“As of this year, 30 provinces have been included in the SAAD program with 30 more to be identified in the remaining three years of the Duterte presidency,” wrote Piñol in his social media account.
The first 10 provinces enrolled into the SAAD program were Apayao, Negros Oriental, Northern and Eastern Samar, Zamboanga del Norte, Lanao del Sur, Maguindanao, North Cotabato, and Sarangani.
Last year, the following provinces were enrolled: Catanduanes, Sorsogon, Masbate, Siquijor, Southern Leyte, Sulu, Bukidnon, Compostela Valley and Sultan Kudarat.
This year, the enrollees are Kalinga, Mountain Province, Occidental Mindoro, Negros Occidental, Antique, Bohol, Misamis Oriental, Lanao del Norte, Agusan del Sur and Surigao del Sur.
“When we implement the SAAD project in the provinces, my instruction was to make sure that there would be a poverty reduction in two years,” Piñol said, adding that provinces enrolled in the program would be covered for two years with 10 new provinces enrolled in the program every year.
The good news is: at least 10 provinces included in the SAAD program have dropped its poverty rate, according to the latest poverty incidence report released by PSA.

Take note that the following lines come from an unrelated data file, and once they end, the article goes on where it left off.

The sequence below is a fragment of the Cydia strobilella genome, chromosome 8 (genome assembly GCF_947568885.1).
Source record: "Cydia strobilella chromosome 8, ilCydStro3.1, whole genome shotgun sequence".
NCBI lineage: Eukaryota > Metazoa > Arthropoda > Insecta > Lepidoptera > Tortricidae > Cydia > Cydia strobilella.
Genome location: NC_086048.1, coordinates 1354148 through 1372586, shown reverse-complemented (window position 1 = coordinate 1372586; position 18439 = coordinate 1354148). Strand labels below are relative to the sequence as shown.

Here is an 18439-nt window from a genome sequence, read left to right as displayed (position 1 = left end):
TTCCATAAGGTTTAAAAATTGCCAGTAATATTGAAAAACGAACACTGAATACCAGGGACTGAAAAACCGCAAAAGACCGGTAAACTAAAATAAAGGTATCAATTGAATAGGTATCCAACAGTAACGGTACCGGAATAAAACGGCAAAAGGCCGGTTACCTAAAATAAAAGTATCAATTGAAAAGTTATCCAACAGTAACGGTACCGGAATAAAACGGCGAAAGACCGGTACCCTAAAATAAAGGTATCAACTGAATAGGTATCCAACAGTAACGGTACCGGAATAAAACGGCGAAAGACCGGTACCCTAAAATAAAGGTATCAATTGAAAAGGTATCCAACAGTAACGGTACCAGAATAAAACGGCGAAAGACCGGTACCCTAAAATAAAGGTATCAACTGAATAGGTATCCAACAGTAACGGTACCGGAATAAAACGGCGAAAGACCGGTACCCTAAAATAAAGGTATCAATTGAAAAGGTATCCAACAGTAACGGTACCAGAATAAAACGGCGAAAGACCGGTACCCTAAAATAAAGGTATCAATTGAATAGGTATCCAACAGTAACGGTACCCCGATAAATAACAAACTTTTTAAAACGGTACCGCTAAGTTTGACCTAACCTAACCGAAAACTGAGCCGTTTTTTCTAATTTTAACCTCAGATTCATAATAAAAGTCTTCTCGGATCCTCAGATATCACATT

“Ten provinces saw huge cuts in poverty incidence in the first half of 2018,” the Business Mirror reported. “Siquijor topped the list, with the rate falling by 39.71 percentage points to 10 percent, followed by Ifugao, falling by 28.38 percentage points to 15.5 percent; Northern Samar, 23.78 percentage points to 30 percent; and Apayao, 23.56 percentage points to 23.3 percent.”
The news report went on: “Other areas where poverty incidence declined are Sorsogon, down by 22.22 percentage points to 24.5 percent; Bukidnon, 22.08 percentage points to 32.1 percent; Catanduanes, 17.93 percentage points to 19.4 percent; Mt. Province, 17.35 percentage points to 24.4 percent; and North Cotabato, 16.75 percentage points to 25.6 percent.”
“While there is no official study yet to determine whether the special programs of the DA directly contributed to the reduction of poverty in these areas,” Piñol reiterated, “this report comes as a great relief to the department.”